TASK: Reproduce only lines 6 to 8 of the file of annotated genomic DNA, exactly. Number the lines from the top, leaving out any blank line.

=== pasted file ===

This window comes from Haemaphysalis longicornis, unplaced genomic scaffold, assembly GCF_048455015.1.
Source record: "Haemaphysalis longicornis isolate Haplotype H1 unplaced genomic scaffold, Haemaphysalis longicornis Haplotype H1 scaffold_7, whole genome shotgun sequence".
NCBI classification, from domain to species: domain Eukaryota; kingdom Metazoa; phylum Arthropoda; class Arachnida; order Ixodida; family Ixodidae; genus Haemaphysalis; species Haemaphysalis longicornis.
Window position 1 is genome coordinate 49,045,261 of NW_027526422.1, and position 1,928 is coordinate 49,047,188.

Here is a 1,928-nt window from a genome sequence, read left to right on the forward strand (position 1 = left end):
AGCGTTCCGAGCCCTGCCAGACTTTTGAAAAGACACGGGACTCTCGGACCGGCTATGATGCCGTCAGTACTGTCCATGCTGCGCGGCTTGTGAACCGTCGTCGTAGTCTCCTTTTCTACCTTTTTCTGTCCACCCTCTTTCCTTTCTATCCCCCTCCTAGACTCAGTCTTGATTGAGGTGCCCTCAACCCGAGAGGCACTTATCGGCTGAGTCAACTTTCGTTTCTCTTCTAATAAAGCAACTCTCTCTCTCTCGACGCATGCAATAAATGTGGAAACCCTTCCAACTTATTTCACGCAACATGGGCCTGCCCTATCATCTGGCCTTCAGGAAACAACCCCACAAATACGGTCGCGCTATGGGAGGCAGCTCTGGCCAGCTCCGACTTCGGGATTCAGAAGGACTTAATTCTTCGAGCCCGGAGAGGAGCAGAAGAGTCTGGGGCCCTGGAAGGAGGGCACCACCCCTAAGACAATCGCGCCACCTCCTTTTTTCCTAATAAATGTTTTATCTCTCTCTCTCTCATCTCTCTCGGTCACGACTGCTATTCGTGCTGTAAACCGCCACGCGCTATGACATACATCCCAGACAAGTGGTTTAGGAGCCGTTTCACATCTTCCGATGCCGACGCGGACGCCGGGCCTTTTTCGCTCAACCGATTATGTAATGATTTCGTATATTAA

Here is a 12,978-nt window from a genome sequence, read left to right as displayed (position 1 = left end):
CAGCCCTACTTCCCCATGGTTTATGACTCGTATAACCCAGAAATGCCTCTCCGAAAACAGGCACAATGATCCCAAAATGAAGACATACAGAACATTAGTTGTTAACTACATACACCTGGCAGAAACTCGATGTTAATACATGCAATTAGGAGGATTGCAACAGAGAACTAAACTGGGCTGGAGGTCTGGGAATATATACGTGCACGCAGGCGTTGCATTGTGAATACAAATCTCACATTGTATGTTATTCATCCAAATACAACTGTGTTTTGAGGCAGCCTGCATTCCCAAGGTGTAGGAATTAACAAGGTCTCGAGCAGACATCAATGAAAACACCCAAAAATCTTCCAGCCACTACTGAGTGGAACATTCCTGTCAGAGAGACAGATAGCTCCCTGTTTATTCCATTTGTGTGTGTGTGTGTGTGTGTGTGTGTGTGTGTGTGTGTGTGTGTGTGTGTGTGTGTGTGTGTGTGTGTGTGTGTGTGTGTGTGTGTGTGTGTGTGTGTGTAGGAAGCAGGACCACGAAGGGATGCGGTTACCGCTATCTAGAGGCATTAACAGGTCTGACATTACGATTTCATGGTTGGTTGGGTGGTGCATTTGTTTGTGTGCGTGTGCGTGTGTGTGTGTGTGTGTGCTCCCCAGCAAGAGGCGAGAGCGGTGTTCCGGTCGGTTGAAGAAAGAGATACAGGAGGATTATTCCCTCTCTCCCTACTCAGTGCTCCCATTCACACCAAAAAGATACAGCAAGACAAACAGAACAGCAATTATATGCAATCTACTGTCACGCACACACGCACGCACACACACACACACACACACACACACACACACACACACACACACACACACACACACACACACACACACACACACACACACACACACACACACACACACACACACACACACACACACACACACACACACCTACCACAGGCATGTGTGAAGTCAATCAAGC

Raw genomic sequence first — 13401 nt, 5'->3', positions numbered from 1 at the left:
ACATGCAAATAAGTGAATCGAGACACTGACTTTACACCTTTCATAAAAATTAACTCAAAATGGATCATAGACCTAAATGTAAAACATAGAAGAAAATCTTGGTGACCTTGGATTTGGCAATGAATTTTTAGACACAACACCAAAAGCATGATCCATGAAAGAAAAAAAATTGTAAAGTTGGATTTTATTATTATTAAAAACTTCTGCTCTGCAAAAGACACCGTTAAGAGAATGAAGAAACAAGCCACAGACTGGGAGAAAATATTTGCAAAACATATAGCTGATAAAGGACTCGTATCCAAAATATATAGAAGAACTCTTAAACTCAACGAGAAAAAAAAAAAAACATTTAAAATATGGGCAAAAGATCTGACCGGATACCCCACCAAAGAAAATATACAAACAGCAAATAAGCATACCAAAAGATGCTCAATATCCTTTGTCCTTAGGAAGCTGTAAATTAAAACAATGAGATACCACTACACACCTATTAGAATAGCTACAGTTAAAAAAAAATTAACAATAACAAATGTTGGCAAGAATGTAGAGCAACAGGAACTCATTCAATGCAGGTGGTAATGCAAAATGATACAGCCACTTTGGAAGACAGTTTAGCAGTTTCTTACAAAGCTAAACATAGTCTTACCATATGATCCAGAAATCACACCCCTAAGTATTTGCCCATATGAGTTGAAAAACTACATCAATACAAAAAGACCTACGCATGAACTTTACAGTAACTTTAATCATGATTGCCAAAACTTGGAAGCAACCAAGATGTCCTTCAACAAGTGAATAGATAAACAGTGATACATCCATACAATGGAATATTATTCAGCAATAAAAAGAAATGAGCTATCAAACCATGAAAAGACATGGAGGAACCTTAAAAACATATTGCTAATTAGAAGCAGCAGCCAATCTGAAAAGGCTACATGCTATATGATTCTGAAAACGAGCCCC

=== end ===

AGCGTTCCGAGCCCTGCCAGACTTTTGAAAAGACACGGGACTCTCGGACCGGCTATGATGCCGTCAGTACTGTCCATGCTGCGCGGCTTGTGAACCGTCGTCGTAGTCTCCTTTTCTACCTTTTTCTGTCCACCCTCTTTCCTTTCTATCCCCCTCCTAGACTCAGTCTTGATTGAGGTGCCCTCAACCCGAGAGGCACTTATCGGCTGAGTCAACTTTCGTTTCTCTTCTAATAAAGCAACTCTCTCTCTCTCGACGCATGCAATAAATGTGGAAACCCTTCCAACTTATTTCACGCAACATGGGCCTGCCCTATCATCTGGCCTTCAGGAAACAACCCCACAAATACGGTCGCGCTATGGGAGGCAGCTCTGGCCAGCTCCGACTTCGGGATTCAGAAGGACTTAATTCTTCGAGCCCGGAGAGGAGCAGAAGAGTCTGGGGCCCTGGAAGGAGGGCACCACCCCTAAGACAATCGCGCCACCTCCTTTTTTCCTAATAAATGTTTTATCTCTCTCTCTCTCATCTCTCTCGGTCACGACTGCTATTCGTGCTGTAAACCGCCACGCGCTATGACATACATCCCAGACAAGTGGTTTAGGAGCCGTTTCACATCTTCCGATGCCGACGCGGACGCCGGGCCTTTTTCGCTCAACCGATTATGTAATGATTTCGTATATTAA

Here is a 12,978-nt window from a genome sequence, read left to right as displayed (position 1 = left end):
CAGCCCTACTTCCCCATGGTTTATGACTCGTATAACCCAGAAATGCCTCTCCGAAAACAGGCACAATGATCCCAAAATGAAGACATACAGAACATTAGTTGTTAACTACATACACCTGGCAGAAACTCGATGTTAATACATGCAATTAGGAGGATTGCAACAGAGAACTAAACTGGGCTGGAGGTCTGGGAATATATACGTGCACGCAGGCGTTGCATTGTGAATACAAATCTCACATTGTATGTTATTCATCCAAATACAACTGTGTTTTGAGGCAGCCTGCATTCCCAAGGTGTAGGAATTAACAAGGTCTCGAGCAGACATCAATGAAAACACCCAAAAATCTTCCAGCCACTACTGAGTGGAACATTCCTGTCAGAGAGACAGATAGCTCCCTGTTTATTCCATTTGTGTGTGTGTGTGTGTGTGTGTGTGTGTGTGTGTGTGTGTGTGTGTGTGTGTGTGTGTGTGTGTGTGTGTGTGTGTGTGTGTGTGTGTGTGTGTGTGTGTAGGAAGCAGGACCACGAAGGGATGCGGTTACCGCTATCTAGAGGCATTAACAGGTCTGACATTACGATTTCATGGTTGGTTGGGTGGTGCATTTGTTTGTGTGCGTGTGCGTGTGTGTGTGTGTGTGTGCTCCCCAGCAAGAGGCGAGAGCGGTGTTCCGGTCGGTTGAAGAAAGAGATACAGGAGGATTATTCCCTCTCTCCCTACTCAGTGCTCCCATTCACACCAAAAAGATACAGCAAGACAAACAGAACAGCAATTATATGCAATCTACTGTCACGCACACACGCACGCACACACACACACACACACACACACACACACACACACACACACACACACACACACACACACACACACACACACACACACACACACACACACACACACACACACACACACACACACACACACACACACACCTACCACAGGCATGTGTGAAGTCAATCAAGC